The Wyatt Family of Weeford

Patrick Comerford, well known to many for his historical articles on Lichfield, visited us for this month's talk on the Wyatts of Weeford. Yet again, we found ourselves immersed in the complex history of a local family, which perhaps deserves greater national acknowledgement than it has hitherto received.

The Wyatt family, whose many gravestones can be seen in St Mary's Church graveyard at Weeford, can be traced back at Weeford to at least the sixteenth century but Patrick's story first introduced us to John Wyatt, who perhaps could be truthfully called the founder of the architectural dynasty for which the family gained fame. Born in 1675, John married Jane Jackson and they brought up a family of nine children at Weeford, nine sons and one daughter. Their eldest son, John, was a carpenter who moved to Birmingham, where he also was an inventor, notably designing a spinning machine. The second son, William, was a land surveyor who lived at Sinai Park House, Burton. He was a steward on the Paget Estates, involved in the agricultural enclosures. He moved briefly to Ireland where he studied law and became a police commissioner. He returned to England where his son, Thomas, also became an architect under the patronage of the Duke of Beaufort. Meanwhile, John and Jane's third son Benjamin is described in the records as "a farmer, timber merchant, building contractor and sometime architect". His architectural triumph was to design Swinfen Hall (1757). In addition, in 1769, he designed Soho House in Handsworth for Matthew Boulton, although the house was subsequently extended by his son, James Wyatt.

Benjamin's eldest son William (1734), was a land surveyor and enclosure commissioner; his next son, John, a London surgeon and third son Samuel a carpenter; but also designer of Trinty House on Tower Hill, London. He also designed extensions to Shugborough Hall. However, Benjamin's most famous son is James (1746-1813). Born at Blackbrook Farm, Weeford, he became a nationally acclaimed architect. He designed the Radcliffe Observatory in Oxford, Fonthill Abbey (Wiltshire), Broadway Tower and the Royal Military Academy at Woolwich (Sir Nickolaus Pevsner described it as "one of the most important pieces of military architecture in Britain"). Locally, he rebuilt St Mary's Church at Weeford. In 1788, he was commissioned to rebuild Lichfield Cathedral, work which would take him seven years to complete. Later, twenty years after his death, his work would be highly criticised by A.W.N. Pugin, who branded him as "this monster of architectural depravity". However, his works were almost totally eradicated by the further rebuilding of George Gilbert Scott. During his time at Lichfield, with his pupil Joseph Potter remaining in charge of the Cathedral works, he was also travelling to Ireland where he undertook commissions for new churches, halls and larger domestic properties. This connection with Ireland led to his eldest son, William, spending a number of years there. His second son, Benjamin, designed The Theatre Royal in Drury Lane and was responsible for a number of church commissions.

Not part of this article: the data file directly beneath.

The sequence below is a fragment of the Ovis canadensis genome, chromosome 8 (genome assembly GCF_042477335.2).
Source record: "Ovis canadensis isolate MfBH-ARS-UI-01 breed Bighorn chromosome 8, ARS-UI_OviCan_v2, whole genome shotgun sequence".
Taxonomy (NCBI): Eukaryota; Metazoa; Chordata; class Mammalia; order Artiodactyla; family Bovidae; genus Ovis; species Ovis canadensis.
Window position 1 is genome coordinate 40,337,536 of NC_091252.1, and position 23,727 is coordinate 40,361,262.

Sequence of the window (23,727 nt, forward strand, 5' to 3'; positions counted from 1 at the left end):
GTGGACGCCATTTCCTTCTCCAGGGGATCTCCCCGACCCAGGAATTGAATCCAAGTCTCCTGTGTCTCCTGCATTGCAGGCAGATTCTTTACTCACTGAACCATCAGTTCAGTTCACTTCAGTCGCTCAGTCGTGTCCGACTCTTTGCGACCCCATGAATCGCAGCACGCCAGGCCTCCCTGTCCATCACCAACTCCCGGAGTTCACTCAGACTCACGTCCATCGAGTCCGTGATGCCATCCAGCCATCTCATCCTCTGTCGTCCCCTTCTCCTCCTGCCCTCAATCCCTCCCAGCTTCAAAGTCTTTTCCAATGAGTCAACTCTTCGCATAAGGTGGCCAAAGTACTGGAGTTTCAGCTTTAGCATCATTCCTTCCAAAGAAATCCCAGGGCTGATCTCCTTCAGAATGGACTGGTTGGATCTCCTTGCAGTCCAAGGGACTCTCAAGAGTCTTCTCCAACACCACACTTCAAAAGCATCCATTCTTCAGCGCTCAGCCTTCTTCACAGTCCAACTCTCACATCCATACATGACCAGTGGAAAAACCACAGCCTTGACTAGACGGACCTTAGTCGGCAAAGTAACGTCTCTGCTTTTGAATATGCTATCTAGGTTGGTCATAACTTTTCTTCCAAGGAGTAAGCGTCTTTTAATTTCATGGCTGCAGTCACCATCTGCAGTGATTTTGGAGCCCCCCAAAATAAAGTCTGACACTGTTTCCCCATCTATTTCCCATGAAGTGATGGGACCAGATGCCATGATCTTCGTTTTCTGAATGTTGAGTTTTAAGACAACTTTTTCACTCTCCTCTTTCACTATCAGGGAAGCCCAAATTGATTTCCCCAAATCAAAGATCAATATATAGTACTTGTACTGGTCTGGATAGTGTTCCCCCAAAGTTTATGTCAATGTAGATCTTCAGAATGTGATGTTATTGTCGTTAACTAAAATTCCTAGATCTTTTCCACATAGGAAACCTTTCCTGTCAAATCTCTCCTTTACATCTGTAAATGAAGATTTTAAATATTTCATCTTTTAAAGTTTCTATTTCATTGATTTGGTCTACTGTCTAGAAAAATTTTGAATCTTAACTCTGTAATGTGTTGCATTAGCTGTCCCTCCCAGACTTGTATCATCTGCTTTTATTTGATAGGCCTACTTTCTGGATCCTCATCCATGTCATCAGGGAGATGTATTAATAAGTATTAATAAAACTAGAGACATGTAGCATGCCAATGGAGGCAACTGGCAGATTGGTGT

This whistle-stop tour of the Wyatts cannot do justice to the complex history of the family, but merely give a flavour of the scale of their influence on architectural design in the eighteenth and nineteenth centuries, examples of which can be viewed extensively around Lichfield. Joseph Potter, his pupil, designed Christchurch, Burntwood (1819), St John the Baptist's Catholic Church at Tamworth (1829) and Freeford Hall (1826). His son, another Joseph, designed the Lichfield Guildhall (1846) and, in 1863, the Friary Clock Tower.

The Wyatts are still very much in evidence at Weeford, for in the graveyard at St Mary's Church can be found many gravestones marking their last resting places. Amongst the many Wyatt graves, one can identify that of the twentieth century politician, Woodrow Wyatt. One feels that they are still being drawn back to their family roots. This can certainly be said of Patrick, who has family connections with nearby Comerford, which keep drawing him back to Lichfield.

Those of our members who can access facebook will find that he has posted his talk, and more, on the Wyatts.

Roger Hockney
April, 2018